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Main Topic: Research Money

Hosts: Jane Lu , James Stanworth , Clyde Warden

Research money for social science is available in Taiwan and China, and foreign researchers are encouraged to apply. The approach is quite different from Western research grant givingorganizations and in this show Professor Lu joins us to discuss how the process works and what to pay attention to. From where to apply, how to apply, to just how the money is distributed and what to watch out for when spending it.

All three of our hosts have a a combined thirty years of grant writing experience. That includes a lot of rejections, and some acceptances. In Clyde's case, for example, he has had grants ranging from 500K NTD to over two million. The result is an opportunity to produce some quality research without going bankrupt. The system is difficult to adjust to, however, and having a mentor or at least someone to ask for advice is vital. Another vital point is getting an assistant, like a student worker, to help out. Both these points are easier said than done, however, as Chinese researchers are not very open with what they see as their competitive advantages, and students are not often up to the task of Chinese beuracratic systems--even the formalized Chinese is often above thier heads.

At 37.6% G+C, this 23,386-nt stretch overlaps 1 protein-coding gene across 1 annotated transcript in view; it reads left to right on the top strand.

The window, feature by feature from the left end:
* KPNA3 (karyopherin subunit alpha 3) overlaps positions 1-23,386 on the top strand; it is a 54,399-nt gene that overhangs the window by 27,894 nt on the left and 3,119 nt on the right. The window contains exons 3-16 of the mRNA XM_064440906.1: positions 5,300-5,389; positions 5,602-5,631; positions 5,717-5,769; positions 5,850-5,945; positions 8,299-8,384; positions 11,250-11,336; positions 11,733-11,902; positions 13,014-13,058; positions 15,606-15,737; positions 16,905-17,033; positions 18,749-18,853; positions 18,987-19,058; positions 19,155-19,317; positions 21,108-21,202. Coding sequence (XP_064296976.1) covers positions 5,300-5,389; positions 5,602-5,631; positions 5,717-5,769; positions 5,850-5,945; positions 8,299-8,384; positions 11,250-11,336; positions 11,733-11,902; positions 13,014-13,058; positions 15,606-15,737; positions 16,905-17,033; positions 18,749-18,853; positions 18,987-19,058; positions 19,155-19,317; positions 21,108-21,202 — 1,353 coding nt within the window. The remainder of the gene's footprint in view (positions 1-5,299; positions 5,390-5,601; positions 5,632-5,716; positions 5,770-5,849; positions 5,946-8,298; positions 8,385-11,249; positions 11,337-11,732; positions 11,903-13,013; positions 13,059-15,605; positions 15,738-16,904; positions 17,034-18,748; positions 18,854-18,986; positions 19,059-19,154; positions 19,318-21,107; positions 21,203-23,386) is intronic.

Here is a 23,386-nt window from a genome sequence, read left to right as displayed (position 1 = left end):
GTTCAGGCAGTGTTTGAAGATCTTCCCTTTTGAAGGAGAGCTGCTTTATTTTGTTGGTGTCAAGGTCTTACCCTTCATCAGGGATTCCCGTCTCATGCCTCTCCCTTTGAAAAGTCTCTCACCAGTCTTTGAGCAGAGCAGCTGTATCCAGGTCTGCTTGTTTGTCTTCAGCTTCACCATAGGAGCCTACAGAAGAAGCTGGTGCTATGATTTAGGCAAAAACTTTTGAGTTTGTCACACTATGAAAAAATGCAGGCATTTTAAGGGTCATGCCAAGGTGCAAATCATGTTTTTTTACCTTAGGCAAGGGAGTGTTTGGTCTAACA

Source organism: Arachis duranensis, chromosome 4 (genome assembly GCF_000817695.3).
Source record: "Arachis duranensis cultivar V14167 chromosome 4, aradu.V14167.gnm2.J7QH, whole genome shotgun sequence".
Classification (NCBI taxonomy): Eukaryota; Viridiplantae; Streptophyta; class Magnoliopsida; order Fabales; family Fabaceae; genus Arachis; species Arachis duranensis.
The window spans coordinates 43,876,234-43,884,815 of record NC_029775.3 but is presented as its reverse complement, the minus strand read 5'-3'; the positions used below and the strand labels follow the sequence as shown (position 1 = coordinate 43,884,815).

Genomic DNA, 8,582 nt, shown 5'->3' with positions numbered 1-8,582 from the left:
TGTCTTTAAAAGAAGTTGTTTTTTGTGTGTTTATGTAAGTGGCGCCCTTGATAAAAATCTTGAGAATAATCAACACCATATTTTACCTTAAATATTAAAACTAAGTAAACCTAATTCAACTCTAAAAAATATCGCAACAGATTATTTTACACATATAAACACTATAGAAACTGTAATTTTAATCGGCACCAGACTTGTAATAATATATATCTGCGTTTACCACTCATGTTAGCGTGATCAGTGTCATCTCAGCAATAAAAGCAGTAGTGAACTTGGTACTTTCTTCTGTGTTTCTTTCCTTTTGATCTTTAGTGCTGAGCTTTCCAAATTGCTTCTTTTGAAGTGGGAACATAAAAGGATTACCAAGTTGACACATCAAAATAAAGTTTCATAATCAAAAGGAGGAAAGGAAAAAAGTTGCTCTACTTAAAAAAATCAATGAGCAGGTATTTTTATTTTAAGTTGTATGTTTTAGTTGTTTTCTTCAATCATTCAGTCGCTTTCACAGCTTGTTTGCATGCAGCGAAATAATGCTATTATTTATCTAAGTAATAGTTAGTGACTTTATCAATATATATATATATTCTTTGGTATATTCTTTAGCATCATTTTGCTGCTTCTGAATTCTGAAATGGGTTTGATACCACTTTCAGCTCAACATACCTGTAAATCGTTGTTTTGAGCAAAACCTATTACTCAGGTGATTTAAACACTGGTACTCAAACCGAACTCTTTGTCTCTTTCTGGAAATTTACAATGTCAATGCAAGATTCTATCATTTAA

Only senior researchers or above can apply for NSC grants, but titles like Ph.D. are NOT required.

A mentor is very important.

The Show:

Length: 55 minutes. Download MP3 25.2MB (Right click->Save As).


Consumer CamConsumerCam:

Vid. 1) Clyde making the final presentation for an Acriculture Council grant (in Chinese).

Show Links:

Bottom Line:

  • Grants are from government agencies and include social science.
  • Every applicant must do all the application for him/herself.
  • Applications are totally online.
  • The NSC has has English applications and accepts grants written in English.
  • At the NSC, peers judge grant merit at the first stage, then committies judge during the final stages.
  • Funds are distributed to schools, which then give it to researchers in exchange for receipts from purchases.
  • Researchers are normally out of pocket to start with.
  • Rules and details can make getting some refunds complicated.
  • More detailed grant applications are safer when it comes to getting refunds.
Category: Podcasts

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